It also makes me sad that Pinterest doesn't present more cultural diversity in the wedding section.  While this, again, is in part due to a larger (world-wide) interest in the traditional western-style wedding, I feel like perpetuating that that's how a wedding "should be" (oh no, digressing to "musterbations"!) by filtering out other cultures from the wedding board is definitely not helpful to keeping multiple cultural traditions.  I mean, if we wanted to truly be a melting pot as America should be proud for, couldn't we see "American weddings" borrow more traditions from other cultures, rather than the other way around?  That is I know it is extremely popular to have a white western-style wedding gown as part of your ceremony in China now - my cousin who is Chinese and was married in China to a Chinese husband with all our Chinese family around was taking from this Western style, and it's not just her, many ladies in China do.  However, many Chinese girls in America, might go strictly for a Western-style wedding.  I admit I might be guilty of this myself when next year rolls around, (we're still planning), but honestly, since I've never planned a wedding before, and I'm getting most all my inspiration from Pinterest, naturally, that's all I've been exposed to - Western wedding traditions!  A potential photographer I was talking to asked if I would be doing any traditional Chinese games during the reception and named some examples.  "What are those?" I had to ask - I had no idea, they weren't on Pinterest's main wedding board!  I've seen "The Shoe Game" which was an idea I entertained in my head until I realized half my guests wouldn't understand what was being said, and that it would take twice as long if I tried to have my mother translate everything.  Pinterest had provided me a great idea that I couldn't use for my culturally (and linguistically) diverse group (something that I will discuss further in the planner-centric point of view).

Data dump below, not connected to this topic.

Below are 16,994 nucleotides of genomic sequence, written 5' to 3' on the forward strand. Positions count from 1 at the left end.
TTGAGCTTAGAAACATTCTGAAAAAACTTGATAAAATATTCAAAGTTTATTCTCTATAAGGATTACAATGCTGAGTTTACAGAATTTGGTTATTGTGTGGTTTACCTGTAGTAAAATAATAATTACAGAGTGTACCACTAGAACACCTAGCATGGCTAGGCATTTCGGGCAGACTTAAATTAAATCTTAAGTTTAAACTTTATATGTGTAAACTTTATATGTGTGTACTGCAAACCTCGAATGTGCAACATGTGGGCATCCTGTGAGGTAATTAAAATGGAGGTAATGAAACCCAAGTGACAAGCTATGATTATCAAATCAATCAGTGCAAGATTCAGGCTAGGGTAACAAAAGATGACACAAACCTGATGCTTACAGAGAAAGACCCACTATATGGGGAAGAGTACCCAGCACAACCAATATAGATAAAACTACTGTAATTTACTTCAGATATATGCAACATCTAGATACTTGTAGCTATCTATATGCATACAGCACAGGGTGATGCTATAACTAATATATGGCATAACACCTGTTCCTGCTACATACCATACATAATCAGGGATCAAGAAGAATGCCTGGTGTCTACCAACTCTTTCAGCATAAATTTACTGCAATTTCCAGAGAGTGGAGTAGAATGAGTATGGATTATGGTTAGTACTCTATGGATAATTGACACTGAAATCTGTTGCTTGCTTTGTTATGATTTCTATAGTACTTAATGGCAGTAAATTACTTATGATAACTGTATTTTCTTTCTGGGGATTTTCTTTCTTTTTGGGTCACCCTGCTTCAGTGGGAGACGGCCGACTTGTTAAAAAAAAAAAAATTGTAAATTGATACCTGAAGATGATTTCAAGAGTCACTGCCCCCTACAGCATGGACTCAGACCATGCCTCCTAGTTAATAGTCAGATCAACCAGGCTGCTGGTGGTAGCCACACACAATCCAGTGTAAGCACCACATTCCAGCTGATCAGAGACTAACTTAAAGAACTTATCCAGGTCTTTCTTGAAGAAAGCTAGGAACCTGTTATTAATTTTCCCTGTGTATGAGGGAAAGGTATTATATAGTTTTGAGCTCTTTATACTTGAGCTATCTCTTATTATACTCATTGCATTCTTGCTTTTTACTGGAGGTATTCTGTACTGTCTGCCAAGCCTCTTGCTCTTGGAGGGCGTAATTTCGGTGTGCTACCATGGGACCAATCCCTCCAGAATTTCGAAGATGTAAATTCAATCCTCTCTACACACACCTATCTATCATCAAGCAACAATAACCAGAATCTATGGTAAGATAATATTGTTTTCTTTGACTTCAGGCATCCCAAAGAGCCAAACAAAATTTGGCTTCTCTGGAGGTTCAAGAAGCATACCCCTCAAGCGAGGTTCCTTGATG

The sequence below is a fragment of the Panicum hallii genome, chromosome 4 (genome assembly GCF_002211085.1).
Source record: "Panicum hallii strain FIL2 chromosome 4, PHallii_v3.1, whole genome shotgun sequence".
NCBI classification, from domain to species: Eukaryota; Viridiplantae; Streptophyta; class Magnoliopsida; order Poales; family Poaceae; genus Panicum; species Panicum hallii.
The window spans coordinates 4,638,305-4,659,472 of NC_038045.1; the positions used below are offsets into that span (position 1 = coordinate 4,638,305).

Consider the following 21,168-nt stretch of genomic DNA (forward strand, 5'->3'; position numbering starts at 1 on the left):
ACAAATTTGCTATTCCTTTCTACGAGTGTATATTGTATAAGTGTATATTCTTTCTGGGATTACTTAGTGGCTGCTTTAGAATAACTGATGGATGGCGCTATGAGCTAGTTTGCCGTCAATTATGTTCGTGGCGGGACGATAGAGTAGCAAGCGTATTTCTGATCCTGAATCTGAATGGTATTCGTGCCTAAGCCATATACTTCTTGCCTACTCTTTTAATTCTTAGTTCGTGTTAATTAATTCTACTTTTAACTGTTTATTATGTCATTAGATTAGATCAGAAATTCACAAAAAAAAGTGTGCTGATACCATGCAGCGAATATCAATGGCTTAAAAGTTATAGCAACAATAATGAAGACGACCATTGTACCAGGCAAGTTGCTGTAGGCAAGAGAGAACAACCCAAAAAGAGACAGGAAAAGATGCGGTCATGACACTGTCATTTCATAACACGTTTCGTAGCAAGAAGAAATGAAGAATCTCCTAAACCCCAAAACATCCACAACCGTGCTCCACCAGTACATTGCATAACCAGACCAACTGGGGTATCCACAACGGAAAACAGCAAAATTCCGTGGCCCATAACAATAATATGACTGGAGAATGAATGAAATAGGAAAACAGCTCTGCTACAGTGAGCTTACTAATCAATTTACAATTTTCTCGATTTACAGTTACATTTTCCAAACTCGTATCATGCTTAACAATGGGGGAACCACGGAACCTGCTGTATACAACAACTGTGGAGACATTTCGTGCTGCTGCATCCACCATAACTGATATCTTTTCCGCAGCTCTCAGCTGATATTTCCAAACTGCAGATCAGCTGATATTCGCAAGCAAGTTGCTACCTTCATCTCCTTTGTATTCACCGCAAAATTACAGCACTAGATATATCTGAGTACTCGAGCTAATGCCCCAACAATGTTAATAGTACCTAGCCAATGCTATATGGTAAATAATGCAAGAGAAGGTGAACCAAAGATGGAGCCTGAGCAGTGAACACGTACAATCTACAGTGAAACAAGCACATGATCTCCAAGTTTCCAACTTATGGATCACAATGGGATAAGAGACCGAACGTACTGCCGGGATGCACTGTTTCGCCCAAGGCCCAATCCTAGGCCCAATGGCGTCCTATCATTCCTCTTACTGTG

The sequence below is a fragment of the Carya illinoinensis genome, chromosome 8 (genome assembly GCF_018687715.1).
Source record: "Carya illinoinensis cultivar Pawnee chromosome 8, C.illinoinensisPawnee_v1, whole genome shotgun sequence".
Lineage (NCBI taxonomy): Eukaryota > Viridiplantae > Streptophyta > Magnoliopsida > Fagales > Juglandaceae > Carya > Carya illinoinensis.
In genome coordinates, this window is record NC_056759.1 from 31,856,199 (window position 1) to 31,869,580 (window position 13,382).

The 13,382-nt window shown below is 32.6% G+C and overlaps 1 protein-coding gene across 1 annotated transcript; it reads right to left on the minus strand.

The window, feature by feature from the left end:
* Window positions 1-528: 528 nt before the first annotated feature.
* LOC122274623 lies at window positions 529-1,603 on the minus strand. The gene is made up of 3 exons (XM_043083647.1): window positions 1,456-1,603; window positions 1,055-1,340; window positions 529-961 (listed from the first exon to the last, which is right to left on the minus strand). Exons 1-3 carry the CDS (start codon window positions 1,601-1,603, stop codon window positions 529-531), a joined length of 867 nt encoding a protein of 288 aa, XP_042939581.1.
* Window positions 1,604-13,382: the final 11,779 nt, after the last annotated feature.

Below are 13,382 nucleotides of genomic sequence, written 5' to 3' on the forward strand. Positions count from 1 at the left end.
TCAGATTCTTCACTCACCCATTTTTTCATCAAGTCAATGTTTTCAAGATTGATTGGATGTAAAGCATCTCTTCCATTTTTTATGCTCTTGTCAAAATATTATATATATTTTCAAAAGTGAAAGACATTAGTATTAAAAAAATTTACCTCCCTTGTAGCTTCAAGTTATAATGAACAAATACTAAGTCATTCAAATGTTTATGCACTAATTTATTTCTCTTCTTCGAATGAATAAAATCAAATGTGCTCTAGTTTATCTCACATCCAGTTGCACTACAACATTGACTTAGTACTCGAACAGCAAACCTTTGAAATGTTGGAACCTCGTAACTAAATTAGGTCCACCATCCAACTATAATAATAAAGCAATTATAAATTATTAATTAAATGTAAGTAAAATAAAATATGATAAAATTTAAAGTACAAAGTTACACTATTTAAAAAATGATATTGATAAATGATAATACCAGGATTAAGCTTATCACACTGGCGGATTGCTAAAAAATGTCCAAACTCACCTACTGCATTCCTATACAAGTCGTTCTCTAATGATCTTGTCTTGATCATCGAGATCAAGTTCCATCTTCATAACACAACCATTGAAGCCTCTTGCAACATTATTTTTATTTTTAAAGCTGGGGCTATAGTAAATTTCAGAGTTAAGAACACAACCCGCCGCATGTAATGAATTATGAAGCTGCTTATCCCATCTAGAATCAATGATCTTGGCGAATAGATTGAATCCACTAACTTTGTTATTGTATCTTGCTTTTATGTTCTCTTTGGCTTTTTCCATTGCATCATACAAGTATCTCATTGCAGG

Now, it's not like Pinterest only has the traditionally Western wedding posts.  Sometimes cultural diversity leaks through the filters and you'll see gorgeous Indian wedding attire, or a groom in a kilt, but for the most part, you won't find that unless you specifically type to search for "Indian wedding."  Now of course, you can blame me for not doing my own research, outside Pinterest for more cultural things, but that's not my point, because I did look up "Traditional Chinese Weddings" and "Chinese Wedding Traditions" and was bombarded by a good number of primarily red - instead of white - posts.  So I know that Pinterest is not being used solely by Caucasian, heterosexual, western, people and that more cultural diversity does exist. But that's certainly what the Wedding board shows or suggests.

A simple search for "Wedding Dress" --
the mannequin is black, does that count?